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Welcome to the November edition of the Jewish Future Pledge Newsletter!

Pledges to date: The Jewish Future Pledge reached 10,258 Pledgers, and the Jewish Youth Pledge now has 9,974 youth Pledgers!

In this edition:

  • Be inspired by pledger Ana Sazanov, and her volunteer missions to support Ukrainian Jewish refugees
  • 5 key considerations to make the most of your year-end tax planning
  • Everything new and newsworthy at the Jewish Future Pledge, including an interview with founder Mike Leven and a new method for Jewish giving
Pledger Spotlight: Ana Sazanov

On her volunteer missions to Ukraine to support Jewish refugees

A native Ukrainian, I initially feared my country might disappear and that like my Jewish ancestors, my identity could be thrown into question. Through a volunteer mission coordinated by the Jewish Federations of North America (JFNA), partnering with The Jewish Agency For Israel (JAFI) and the Joint Distribution Committee (JDC), I went and volunteered on the border of Ukraine in Poland.

In the toughest moments of people’s lives, though, I saw hope. These Jewish Ukrainian refugees immediately went to the Israeli flags at the Polish border, saw the Star of David, and knew then and there they still had a place to call home. 80 years ago we did not have a land that could save us, but I wanted to make sure first-hand that the Jewish community came together to support our brothers and sisters in Ukraine.

Knowing you have a home, no matter how far the physical distance, can provide light in the darkest moments. Wearing a bulletproof vest and missiles flying over my head, my main thought was “This is where I belong, here with my people. I am walking the walk, and fulfilling the values of Tikkun Olam.”

To learn more about Ana’s story and what the Jewish Future Pledge means to her, click here.

How To: Key Considerations for 2022 Year-End Tax-Planning

As we approach the end of the year it is helpful to reflect on steps that can be taken to reduce taxes that otherwise would be due. Here are 5 key considerations for year-end tax planning.

1) Use appreciated assets to make a charitable gift in 2022. As in previous years, gifts of appreciated assets (stock) remain a best practice. Such gifts not only provide a deduction to the donor but also avoid the capital gains tax. Conversely, built-in loss assets generally should be sold (generating a tax loss) with the resulting cash proceeds donated, if desired. Note that, as in previous years, up to $3,000 of capital losses may be used to offset ordinary income.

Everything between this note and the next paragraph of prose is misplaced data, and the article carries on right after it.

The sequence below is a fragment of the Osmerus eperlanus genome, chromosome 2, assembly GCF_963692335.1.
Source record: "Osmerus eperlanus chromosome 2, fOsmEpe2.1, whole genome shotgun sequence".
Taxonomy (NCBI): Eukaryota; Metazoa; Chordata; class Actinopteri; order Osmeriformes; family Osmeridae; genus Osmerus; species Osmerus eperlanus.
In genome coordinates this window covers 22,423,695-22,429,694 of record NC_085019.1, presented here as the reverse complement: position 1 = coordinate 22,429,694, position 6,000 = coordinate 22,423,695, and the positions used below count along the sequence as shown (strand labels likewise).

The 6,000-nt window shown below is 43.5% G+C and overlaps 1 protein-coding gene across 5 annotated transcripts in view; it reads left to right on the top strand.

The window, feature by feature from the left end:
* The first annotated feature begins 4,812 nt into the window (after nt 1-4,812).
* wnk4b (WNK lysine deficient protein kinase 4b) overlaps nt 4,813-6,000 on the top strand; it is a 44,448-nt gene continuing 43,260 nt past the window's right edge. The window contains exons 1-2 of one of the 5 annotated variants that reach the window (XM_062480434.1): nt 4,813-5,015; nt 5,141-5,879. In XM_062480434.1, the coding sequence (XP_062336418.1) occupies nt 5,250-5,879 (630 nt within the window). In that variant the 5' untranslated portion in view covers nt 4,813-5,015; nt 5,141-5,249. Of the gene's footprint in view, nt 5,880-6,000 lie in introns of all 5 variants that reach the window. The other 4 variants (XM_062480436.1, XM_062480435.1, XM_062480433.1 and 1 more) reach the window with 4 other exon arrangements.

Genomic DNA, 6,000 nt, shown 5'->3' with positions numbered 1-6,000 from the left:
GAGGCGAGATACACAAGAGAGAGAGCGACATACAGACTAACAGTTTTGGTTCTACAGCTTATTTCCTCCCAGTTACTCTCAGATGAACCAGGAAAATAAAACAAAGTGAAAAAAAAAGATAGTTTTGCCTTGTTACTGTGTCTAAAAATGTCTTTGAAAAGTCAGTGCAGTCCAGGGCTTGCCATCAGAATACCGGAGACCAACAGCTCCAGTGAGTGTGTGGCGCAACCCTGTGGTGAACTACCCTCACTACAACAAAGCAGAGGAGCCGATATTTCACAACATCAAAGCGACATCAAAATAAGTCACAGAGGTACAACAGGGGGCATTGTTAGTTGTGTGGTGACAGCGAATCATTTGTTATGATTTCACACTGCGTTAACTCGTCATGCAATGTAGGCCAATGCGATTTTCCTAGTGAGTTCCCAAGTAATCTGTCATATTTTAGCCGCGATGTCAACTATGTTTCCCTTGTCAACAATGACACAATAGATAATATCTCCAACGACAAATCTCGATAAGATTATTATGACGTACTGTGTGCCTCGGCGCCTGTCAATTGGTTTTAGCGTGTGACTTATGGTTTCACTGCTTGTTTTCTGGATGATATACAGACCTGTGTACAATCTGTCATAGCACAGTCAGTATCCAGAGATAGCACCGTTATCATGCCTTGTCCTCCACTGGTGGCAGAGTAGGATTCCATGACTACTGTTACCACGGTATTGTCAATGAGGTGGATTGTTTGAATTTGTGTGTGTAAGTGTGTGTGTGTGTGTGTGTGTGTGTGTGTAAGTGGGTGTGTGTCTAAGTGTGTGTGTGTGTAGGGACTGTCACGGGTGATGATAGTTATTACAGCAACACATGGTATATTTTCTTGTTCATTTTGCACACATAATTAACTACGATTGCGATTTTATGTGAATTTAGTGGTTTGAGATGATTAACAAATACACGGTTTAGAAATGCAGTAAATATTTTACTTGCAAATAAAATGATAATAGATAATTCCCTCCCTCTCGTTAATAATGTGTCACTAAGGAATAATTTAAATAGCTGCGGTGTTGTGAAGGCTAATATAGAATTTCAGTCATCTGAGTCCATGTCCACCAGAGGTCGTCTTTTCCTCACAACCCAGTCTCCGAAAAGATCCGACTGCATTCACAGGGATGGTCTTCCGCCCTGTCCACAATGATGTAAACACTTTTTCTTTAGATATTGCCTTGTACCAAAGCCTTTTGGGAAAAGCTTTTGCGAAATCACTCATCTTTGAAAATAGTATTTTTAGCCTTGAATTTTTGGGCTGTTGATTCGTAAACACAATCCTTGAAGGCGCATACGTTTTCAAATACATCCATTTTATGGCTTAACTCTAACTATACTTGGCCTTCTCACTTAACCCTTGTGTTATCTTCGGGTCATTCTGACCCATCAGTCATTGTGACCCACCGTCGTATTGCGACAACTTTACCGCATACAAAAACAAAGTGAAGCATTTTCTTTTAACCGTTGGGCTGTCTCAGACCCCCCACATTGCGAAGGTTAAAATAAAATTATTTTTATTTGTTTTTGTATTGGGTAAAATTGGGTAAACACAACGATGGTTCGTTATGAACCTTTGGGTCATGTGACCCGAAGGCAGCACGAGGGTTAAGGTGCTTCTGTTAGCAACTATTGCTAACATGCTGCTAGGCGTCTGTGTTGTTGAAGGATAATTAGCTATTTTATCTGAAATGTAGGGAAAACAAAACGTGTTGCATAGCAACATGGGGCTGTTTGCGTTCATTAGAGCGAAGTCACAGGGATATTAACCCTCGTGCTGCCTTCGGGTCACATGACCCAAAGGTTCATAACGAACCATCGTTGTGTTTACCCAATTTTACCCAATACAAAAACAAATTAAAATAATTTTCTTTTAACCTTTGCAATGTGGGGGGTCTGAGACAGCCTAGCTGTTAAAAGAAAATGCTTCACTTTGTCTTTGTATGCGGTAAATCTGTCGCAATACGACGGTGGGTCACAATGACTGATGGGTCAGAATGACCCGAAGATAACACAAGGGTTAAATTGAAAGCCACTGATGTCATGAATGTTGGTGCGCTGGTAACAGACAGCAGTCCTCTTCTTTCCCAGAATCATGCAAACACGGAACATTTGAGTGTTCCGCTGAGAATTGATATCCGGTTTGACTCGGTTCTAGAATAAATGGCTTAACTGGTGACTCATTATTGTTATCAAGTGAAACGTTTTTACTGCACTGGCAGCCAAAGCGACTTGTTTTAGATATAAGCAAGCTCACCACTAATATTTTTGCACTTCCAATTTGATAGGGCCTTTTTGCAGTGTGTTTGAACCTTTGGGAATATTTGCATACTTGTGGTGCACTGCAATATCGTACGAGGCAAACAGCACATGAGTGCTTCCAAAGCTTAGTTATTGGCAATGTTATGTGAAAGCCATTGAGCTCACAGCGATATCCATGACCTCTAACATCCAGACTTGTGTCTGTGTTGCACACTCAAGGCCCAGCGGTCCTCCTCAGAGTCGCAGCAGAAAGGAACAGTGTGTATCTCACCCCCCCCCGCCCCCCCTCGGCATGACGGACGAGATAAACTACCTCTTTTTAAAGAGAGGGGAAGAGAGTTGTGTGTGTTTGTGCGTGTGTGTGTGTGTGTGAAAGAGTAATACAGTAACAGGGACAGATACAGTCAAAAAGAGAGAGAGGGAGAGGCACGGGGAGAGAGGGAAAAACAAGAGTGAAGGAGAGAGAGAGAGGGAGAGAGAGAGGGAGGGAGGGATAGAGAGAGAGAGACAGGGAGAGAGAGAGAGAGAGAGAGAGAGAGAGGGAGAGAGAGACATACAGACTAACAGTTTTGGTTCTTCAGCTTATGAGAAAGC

2) Consider donating to a DAF this year for maximum flexibility. If you are considering making a significant donation to charity over time but want a deduction today, consider adding funds to an existing Donor Advised Fund (DAF) or opening a new DAF.  It can be especially beneficial to donate appreciated property, because by doing so, capital gains taxation with respect to the contributed assets is eliminated.  Federations and Jewish Community Foundations operate donor-advised funds and would be happy to assist.

3) Look into an IRA charitable rollover. The IRA charitable rollover is an attractive option because it can help satisfy the minimum distribution requirement without incurring income tax, even if you don’t itemize your deductions.

4) Consider taking advantage of energy incentives in the Inflation Reduction Act. As you plan for 2023, consider taking advantage of the new and newly expanded and extended green energy incentives that are provided by the Inflation Reduction Act, including the tax credits for rooftop solar panels, insulation, electric vehicle purchases, and energy efficient home improvements.  Each of these incentives has somewhat complex rules, and some do not go into effect until 2023, so careful research is required.

5) Consider accelerating noncharitable gifts. The unified estate/gift credit of $12.06 million is scheduled to automatically reduce to around $6 million beginning with transfers made in 2026. Accordingly, taxpayers who intend to make significant gifts (either during their lifetime or in the form of bequests) may want to consider accelerating some or all of those gifts early.

As with any significant tax and charitable planning, it is always advisable to carefully consider potential changes in the context of your complete financial profile and to consult your tax advisor.

Discover additional professional advice on our resource page!

New and Newsworthy

Helping to secure the Jewish future – The Jerusalem Post
Getting to know Mike Leven, founder of Jewish Future Pledge and Jewish Youth Pledge, two singular initiatives designed to help sustain the Jewish people’s future.

A new platform is letting donors give now and pay later – eJewish Philanthrophy
The idea behind B Generous, according to founder Dominic Kalms, is to bring the increasingly popular concept of “buy now, pay later” to nonprofits, which Kalms hopes will enable people to give larger donations than they generally do by spacing them out over time. According to the firm GlobalData, the “buy now, pay later” market grew to $120 billion worldwide last year.

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